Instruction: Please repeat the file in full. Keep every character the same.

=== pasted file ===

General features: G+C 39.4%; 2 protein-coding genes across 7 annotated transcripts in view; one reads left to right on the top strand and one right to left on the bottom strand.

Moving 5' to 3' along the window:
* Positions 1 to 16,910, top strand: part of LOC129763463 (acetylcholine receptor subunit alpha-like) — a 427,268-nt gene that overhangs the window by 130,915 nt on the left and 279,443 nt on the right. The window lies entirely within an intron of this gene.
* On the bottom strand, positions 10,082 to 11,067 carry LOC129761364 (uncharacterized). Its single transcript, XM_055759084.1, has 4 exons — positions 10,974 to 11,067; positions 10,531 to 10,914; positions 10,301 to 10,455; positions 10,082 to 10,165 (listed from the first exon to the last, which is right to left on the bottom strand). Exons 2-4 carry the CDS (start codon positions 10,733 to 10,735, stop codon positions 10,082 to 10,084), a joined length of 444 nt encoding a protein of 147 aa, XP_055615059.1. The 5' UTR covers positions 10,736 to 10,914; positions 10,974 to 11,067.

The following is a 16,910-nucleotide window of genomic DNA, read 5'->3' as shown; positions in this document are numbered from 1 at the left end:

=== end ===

General features: G+C 39.4%; 2 protein-coding genes across 7 annotated transcripts in view; one reads left to right on the top strand and one right to left on the bottom strand.

Moving 5' to 3' along the window:
* Positions 1 to 16,910, top strand: part of LOC129763463 (acetylcholine receptor subunit alpha-like) — a 427,268-nt gene that overhangs the window by 130,915 nt on the left and 279,443 nt on the right. The window lies entirely within an intron of this gene.
* On the bottom strand, positions 10,082 to 11,067 carry LOC129761364 (uncharacterized). Its single transcript, XM_055759084.1, has 4 exons — positions 10,974 to 11,067; positions 10,531 to 10,914; positions 10,301 to 10,455; positions 10,082 to 10,165 (listed from the first exon to the last, which is right to left on the bottom strand). Exons 2-4 carry the CDS (start codon positions 10,733 to 10,735, stop codon positions 10,082 to 10,084), a joined length of 444 nt encoding a protein of 147 aa, XP_055615059.1. The 5' UTR covers positions 10,736 to 10,914; positions 10,974 to 11,067.

The following is a 16,910-nucleotide window of genomic DNA, read 5'->3' as shown; positions in this document are numbered from 1 at the left end: